Last month saw two major local cement producers, Holcim Lebanon and Cimenterie Nationale, both acquire an ISO 14001 accreditation – the International Standard Organization’s guideline for environmental management tools – and later announce that they planned to invest more than $5 million over the next five years and $15 million in the next four years, respectively, for the amelioration of the environmental performance of their plants in Chekka, an area blighted by environmental problems.
In fact, since 1996, Lebanese industrialists have plowed more than $250 million into safeguarding the environment. The simple truth is that a sound environmental policy enhances productivity, reduces operating costs, improves sales, bolsters marketing efforts and creates a better working atmosphere. What is even more surprising is that Lebanese industrialists have taken the hint. “In our case, our $30 million investment in environmentally friendly equipment, which we have installed over the past 10 years, has allowed us to pollute less,” said Pierre Doumet, chairman and CEO of Cimenterie Nationale. “And since we are not polluting, this means that we are not tossing dust in the atmosphere, and dust is essentially production as it is either our raw material or our end product. Thus, instead of polluting our atmosphere with our end product, we are now recuperating it, recycling it and becoming more effective. It is a virtual cycle,” said Doumet, whose company exported 40% of its 1.6 million tons of cement produced in 2004.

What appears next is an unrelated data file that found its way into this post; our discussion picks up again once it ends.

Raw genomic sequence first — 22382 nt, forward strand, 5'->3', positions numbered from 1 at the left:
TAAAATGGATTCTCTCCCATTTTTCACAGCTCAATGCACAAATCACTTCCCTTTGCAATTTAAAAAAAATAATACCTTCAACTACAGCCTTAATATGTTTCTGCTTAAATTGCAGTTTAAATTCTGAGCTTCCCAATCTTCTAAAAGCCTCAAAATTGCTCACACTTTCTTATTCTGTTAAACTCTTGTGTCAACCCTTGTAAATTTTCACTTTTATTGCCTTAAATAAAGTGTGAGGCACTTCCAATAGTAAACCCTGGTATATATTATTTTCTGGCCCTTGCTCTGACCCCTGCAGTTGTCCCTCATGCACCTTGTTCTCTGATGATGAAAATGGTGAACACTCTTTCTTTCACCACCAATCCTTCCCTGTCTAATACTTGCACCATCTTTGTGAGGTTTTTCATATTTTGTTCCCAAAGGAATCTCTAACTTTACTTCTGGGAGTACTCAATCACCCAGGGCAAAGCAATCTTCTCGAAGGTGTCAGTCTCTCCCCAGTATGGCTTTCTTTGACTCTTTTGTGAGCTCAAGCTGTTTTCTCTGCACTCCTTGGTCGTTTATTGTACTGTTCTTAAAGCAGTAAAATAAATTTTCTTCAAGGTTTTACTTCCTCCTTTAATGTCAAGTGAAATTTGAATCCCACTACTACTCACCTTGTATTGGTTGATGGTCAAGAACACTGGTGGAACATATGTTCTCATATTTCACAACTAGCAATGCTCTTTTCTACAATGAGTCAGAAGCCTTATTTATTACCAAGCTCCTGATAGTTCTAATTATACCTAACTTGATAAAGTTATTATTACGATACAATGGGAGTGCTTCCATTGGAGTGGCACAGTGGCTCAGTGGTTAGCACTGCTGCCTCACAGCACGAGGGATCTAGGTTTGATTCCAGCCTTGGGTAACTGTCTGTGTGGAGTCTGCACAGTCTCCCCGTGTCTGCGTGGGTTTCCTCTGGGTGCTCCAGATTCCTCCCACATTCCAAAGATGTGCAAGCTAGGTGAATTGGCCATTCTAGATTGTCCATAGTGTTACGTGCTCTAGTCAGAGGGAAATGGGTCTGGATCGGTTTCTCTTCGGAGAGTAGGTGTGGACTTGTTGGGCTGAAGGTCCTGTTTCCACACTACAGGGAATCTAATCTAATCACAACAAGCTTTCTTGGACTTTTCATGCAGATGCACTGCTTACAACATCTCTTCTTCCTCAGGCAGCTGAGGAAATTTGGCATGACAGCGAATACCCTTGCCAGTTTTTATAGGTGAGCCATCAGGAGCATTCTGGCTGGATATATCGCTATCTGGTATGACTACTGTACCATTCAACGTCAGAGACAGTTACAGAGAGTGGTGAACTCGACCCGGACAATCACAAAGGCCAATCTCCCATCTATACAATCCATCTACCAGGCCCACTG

There are currently nine companies in Lebanon that are ISO 14001 certified, with over 15 others set to get it, including Sibline, another local cement company. There are a further 12 companies working on cleaner production processes and over 40 others implementing an Environmental Management System (EMS) without being ISO certified. Nearly all of these environmentally friendly companies utilize their ISO 14001 certification and EMS.
“It is a means to enter into foreign markets and sell to consumers that opt for products that have not damaged the environment,” said Fadi Abboud, president of the Lebanese Industrial Association. However, Cimenterie Nationale is one of the few that went for the ISO 14001 certification for ethical and marketing reasons. “We decided to acquire the certification because the Lebanese tend not to believe their own people and we were continuously being accused of killing people by polluting. So we thought it would be better to have an international body to back our work for protecting the environment,” said Doumet who added that the certification was granted by the auditing department of the Association of German Cement Manufacturers. This new environmental trend within industrialists is likely to exponentially grow as it is the fruit of a decade of work orchestrated by a special environmental committee integrated within the Lebanese Industrial Association (LIA) – which is in direct partnership with the ministry of environment.